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All in all, this book detailed the minutia of a weekend in which a group of four relatively unlikable men (for reasons still unclear to me upon completion, were best friends in college) gather together for the first time in years to memorialize the (extremely unlikable) leader of their unlikable group.
Why so unlikable? Each character was painted as a weak-willed man... horrible to women, children, friends... save the narrator who was, albeit a proselytizer, good to people... though endlessly whipped by his friends, wife, and the dead man's ex-girlfriend (a recurrent character throughout whose presence I was eagerly anticipating but *spoiler alert* was never introduced). The character who was being memorialized was an intellectual bully of sorts, and Mr. Rush came across as an intellectual bully, himself, by casually alluding to obscure literature in order to prove points, go on chapter-long rants regarding "his characters'" views on personally irrelevant topics such as the political climate of 2003, 1970s cinema, etc., which just left me bored.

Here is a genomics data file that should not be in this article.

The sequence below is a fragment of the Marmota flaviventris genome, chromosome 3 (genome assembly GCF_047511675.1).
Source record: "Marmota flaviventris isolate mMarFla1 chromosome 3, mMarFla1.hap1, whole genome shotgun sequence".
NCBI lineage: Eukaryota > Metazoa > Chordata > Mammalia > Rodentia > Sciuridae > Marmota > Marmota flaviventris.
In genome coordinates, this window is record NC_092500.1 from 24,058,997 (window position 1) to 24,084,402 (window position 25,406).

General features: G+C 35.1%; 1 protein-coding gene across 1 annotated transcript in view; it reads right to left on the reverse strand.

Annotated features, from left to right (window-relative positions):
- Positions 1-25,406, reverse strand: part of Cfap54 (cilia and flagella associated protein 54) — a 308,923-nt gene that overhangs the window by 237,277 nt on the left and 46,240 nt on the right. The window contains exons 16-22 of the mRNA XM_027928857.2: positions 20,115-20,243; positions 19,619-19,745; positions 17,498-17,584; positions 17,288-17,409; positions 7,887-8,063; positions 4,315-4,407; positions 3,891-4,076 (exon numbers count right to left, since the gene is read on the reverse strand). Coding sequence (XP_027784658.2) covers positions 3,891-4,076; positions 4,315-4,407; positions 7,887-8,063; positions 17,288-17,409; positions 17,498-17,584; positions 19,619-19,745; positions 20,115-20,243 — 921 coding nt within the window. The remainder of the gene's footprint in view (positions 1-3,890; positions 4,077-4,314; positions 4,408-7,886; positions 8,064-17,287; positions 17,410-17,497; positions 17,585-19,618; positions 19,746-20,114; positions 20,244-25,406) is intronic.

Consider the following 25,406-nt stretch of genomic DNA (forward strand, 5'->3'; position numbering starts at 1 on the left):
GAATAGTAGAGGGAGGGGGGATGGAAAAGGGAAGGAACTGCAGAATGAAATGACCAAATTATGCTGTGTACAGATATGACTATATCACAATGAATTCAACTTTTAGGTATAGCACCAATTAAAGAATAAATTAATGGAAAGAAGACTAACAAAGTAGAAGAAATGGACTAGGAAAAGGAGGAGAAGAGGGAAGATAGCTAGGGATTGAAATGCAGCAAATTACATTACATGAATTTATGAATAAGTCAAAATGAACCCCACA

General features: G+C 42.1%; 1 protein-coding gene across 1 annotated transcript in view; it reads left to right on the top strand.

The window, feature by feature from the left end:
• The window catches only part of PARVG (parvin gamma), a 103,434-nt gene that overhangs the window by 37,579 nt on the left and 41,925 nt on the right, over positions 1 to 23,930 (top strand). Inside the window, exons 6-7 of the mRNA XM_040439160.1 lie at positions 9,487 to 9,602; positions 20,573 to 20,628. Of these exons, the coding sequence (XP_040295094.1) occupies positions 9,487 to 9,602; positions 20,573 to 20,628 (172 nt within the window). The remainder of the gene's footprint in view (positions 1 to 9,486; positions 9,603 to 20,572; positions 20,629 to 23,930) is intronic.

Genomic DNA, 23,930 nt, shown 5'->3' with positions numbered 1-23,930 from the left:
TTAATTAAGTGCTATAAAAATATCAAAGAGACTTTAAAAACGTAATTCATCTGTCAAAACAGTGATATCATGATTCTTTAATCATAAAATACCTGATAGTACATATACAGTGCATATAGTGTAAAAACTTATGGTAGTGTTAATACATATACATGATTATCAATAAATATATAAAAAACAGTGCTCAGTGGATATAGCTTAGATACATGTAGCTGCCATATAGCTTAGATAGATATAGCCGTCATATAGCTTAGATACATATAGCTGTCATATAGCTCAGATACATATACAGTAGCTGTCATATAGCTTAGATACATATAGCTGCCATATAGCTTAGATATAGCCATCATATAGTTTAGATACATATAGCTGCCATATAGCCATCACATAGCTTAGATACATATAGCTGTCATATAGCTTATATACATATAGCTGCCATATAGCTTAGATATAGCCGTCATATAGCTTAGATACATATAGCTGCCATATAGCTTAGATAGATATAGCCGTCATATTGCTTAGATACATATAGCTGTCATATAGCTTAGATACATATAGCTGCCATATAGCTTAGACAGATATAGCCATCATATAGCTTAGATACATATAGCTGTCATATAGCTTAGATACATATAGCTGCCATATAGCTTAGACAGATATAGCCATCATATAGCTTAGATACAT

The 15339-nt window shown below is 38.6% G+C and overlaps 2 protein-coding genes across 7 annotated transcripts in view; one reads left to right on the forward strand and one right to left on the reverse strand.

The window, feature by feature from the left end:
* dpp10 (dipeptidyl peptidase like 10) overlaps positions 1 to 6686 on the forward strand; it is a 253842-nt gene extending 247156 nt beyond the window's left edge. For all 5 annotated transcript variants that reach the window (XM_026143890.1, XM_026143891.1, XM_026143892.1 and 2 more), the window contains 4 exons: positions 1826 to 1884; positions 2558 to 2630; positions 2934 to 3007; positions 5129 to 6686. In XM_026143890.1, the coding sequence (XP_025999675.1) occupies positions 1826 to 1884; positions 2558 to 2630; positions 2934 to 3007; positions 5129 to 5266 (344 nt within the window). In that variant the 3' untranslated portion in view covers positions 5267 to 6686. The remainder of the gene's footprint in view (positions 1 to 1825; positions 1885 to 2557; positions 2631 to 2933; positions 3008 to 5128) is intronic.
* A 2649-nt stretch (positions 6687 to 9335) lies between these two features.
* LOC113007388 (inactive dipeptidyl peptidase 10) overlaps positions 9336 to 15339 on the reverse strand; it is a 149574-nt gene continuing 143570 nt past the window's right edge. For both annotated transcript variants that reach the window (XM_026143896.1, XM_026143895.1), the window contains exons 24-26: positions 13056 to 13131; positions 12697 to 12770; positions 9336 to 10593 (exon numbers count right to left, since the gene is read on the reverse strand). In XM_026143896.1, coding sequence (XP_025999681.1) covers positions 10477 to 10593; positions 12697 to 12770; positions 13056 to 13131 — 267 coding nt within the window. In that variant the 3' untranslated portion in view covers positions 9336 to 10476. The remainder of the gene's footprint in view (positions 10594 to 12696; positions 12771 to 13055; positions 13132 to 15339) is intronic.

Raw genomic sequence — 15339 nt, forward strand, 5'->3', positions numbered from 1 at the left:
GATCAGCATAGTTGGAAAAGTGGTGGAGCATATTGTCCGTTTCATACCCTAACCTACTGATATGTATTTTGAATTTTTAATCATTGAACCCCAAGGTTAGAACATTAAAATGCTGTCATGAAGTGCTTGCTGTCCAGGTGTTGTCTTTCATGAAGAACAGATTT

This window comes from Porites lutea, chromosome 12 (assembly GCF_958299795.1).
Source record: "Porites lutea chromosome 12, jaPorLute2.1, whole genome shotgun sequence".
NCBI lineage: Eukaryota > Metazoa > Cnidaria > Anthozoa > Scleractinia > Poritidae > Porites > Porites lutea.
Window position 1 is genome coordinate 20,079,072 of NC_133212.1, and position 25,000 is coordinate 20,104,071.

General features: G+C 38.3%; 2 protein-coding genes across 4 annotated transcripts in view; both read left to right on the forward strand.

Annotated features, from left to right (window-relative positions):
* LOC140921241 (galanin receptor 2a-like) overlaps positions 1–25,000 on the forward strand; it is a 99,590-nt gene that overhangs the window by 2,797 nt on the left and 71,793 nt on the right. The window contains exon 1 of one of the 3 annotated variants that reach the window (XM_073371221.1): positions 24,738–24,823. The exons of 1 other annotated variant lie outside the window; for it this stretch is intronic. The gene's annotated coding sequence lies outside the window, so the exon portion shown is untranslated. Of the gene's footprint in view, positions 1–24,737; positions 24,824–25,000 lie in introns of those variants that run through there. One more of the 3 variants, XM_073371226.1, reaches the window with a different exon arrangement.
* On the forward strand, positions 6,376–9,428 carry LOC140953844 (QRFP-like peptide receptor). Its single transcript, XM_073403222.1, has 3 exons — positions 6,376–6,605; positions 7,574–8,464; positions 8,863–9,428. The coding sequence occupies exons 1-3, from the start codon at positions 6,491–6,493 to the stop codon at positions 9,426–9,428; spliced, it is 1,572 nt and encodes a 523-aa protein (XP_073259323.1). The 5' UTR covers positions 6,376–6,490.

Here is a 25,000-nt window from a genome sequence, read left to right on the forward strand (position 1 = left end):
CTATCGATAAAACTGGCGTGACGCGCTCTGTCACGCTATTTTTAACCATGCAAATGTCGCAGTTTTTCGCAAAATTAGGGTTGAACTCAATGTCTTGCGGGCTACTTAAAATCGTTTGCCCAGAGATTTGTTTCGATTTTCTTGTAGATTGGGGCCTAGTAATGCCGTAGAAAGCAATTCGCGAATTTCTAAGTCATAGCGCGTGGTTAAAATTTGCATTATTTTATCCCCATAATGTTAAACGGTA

The one highlight is the co-narrator, the primary narrator's wife, who is expertly read by Emily Zeller. This character is obviously the brains behind the "brains" and as neurotic as they come, but a refreshing breath of fresh air from the suffocating unlikable-ness of the other characters.
In the end, I completed this book feeling unresolved, unnourished, and unimpressed.
1 of 1 people found this review helpful
OK. the protagonists were never the cool kids. but they shape the world successfully. true but not a topic that lifts me from my own profane existence.